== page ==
Q & A with Margarita Engle: The Lightning Dreamer

Lightning with subtitle Margarita Engle is the Cuban-American author of The Surrender Tree, recipient of the first Newbery Honor ever awarded to a Latino/a.  Other novels in verse about the island include The Poet Slave of Cuba, Hurricane Dancers, The Firefly Letters, Tropical Secrets, The Wild Book, and most recently, The Lightning Dreamer.  Margarita has received two Pura Belpré Awards, two Pura Belpré Honors, three Américas Awards, and the Jane Addams Peace Award, among others. Her picture books for younger children include Summer Birds and When You Wander.  Margarita lives in central California, where she enjoys hiking and helping her husband with his volunteer work for various wilderness search and rescue dog programs.

What is the title of your book? The pub date and publisher? Genre? Targeted age group?

* THE LIGHTNING DREAMER, Cuba’s Greatest Abolitionist

Harcourt, March, 2013

Young Adult novel in verse

ages 10 and up

Where is it set?

* nineteenth century Cuba

In 70 words or less, provide a succinct plot description of your story.

* Tula’s mother thinks reading and writing are unladylike, so she has to write her poems and stories in secret, and then burn them.  Her only escape from this restriction is a theater for orphans, which she is allowed to develop and direct as a charitable work.  When the time comes for her to be married off to a rich man, she rebels, and is punished by being banished to a plantation, where she meets the freed slave who inspires her future as a groundbreaking abolitionist/feminist writer.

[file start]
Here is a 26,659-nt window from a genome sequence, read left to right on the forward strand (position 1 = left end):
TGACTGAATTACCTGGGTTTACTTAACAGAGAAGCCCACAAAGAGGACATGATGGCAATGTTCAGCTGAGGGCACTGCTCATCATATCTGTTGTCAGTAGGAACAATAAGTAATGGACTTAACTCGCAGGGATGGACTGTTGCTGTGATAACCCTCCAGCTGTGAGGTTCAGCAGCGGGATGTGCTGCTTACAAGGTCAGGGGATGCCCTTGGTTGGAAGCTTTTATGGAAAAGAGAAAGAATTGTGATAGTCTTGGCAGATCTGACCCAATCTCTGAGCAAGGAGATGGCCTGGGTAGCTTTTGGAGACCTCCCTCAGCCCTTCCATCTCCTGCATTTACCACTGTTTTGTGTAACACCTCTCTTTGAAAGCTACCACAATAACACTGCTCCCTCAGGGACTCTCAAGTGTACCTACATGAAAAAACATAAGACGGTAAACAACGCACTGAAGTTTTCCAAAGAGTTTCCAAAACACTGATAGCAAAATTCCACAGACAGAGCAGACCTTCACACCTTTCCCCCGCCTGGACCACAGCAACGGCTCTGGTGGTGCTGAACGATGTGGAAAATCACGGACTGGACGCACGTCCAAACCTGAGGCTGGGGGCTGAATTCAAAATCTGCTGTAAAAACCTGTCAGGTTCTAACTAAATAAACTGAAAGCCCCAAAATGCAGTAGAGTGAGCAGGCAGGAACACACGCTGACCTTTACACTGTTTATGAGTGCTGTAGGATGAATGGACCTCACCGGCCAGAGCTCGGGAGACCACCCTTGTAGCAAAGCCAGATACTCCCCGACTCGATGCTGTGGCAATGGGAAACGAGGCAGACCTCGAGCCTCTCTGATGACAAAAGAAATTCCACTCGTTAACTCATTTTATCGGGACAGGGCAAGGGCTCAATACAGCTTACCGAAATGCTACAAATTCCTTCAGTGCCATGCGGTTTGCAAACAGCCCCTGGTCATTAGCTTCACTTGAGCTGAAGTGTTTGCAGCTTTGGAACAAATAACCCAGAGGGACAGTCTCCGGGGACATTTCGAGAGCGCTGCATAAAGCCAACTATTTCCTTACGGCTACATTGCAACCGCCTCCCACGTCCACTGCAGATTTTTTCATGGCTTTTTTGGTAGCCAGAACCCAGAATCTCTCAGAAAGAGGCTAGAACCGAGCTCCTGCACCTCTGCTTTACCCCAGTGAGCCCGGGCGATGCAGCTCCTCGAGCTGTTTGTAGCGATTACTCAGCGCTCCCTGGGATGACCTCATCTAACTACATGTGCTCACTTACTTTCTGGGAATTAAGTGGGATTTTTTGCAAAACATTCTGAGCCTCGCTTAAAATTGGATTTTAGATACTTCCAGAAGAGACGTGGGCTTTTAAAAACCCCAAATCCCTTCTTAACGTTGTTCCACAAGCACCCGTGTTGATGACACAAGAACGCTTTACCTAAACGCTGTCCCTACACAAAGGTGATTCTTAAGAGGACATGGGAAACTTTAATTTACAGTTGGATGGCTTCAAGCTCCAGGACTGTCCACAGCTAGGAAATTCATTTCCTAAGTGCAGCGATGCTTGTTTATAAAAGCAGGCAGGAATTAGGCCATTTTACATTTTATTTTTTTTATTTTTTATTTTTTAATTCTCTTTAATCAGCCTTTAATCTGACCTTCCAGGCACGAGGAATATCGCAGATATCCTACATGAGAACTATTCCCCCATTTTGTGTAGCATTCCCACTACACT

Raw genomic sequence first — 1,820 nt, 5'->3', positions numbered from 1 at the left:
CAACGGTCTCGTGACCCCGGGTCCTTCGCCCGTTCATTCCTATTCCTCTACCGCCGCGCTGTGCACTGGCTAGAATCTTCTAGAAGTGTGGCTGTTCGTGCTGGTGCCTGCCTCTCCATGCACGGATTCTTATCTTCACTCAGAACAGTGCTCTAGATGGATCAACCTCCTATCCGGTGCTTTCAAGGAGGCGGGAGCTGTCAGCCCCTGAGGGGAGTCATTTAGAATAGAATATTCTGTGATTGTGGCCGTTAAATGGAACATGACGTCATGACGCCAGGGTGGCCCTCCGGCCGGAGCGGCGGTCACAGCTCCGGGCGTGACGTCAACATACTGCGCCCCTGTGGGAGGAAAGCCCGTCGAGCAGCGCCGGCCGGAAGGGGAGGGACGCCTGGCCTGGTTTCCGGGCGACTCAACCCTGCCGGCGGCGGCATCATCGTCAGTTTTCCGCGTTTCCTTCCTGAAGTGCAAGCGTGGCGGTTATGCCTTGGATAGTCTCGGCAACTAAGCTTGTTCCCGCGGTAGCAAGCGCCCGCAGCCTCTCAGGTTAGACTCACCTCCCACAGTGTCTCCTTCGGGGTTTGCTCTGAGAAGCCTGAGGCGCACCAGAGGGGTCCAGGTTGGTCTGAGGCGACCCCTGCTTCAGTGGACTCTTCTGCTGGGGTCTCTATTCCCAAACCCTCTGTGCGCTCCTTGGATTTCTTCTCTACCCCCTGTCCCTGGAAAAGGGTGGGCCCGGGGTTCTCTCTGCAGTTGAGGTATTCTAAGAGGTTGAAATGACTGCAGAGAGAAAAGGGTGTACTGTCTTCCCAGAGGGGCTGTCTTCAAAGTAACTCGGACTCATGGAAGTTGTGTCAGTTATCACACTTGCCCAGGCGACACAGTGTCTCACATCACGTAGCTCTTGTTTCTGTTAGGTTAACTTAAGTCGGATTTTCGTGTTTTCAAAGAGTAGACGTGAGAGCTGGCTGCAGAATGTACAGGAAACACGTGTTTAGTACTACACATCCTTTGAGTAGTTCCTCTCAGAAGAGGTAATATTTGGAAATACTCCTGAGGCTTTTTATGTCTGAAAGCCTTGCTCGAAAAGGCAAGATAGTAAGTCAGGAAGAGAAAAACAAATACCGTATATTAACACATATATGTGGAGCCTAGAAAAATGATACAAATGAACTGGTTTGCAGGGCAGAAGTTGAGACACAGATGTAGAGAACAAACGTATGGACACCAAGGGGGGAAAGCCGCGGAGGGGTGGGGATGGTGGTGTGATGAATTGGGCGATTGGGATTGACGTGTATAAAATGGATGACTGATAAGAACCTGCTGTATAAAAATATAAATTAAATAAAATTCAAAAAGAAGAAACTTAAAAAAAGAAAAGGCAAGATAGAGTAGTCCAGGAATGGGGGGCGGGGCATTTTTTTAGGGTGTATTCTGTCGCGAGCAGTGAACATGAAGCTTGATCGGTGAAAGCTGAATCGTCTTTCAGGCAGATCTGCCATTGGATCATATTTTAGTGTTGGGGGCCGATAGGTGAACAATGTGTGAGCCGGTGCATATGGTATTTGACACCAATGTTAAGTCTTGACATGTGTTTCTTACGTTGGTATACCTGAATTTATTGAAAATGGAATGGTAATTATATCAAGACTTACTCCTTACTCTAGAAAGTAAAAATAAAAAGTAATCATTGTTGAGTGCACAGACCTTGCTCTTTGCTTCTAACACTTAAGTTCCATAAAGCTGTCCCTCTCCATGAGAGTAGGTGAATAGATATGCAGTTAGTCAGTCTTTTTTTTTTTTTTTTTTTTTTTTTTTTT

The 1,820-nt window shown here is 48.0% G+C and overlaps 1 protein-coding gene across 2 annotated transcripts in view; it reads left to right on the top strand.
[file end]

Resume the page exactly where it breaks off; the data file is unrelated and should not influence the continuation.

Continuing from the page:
Starred reviews or blurbs:

*Booklist starred review by Michael Cart

images-3How are you connected to the setting of your story?

* My mother is from Cuba.  As a child, I spent summers visiting her extended family.  I developed a lifelong passion for the island’s tropical nature, culture, and history.  As an adult, I have been able to return, and re-connect with my relatives.

What inspired you to write this story?

*I admire the courage of Gertrudis Gómez de Avellaneda (Tula), and hope she will be rediscovered by history.

What was the biggest challenge you had writing your story? How did you overcome it?

*Research!  It was difficult to find details about Tula’s childhood.

I used interlibrary loan, and when I couldn’t find documents, I imagined certain details.

What kind of story can we expect next from you? Is it set outside of the United States? If so, where? And what is it about?

*SILVER PEOPLE, Voices From the Panama Canal, Harcourt, March, 2014.

What else would you like us to know about you or your story?

*THE LIGHTNING DREAMER is dedicated to young writers in search of words.

Can you remember the first book that made an impact on you? And why?

*The Black Stallion, for its spirit of adventure, and Island of the Blue Dolphins, for its historical value.

Click here to learn more.

Thank you for joining us Margarita Engle! We look forward to more interviews with you.


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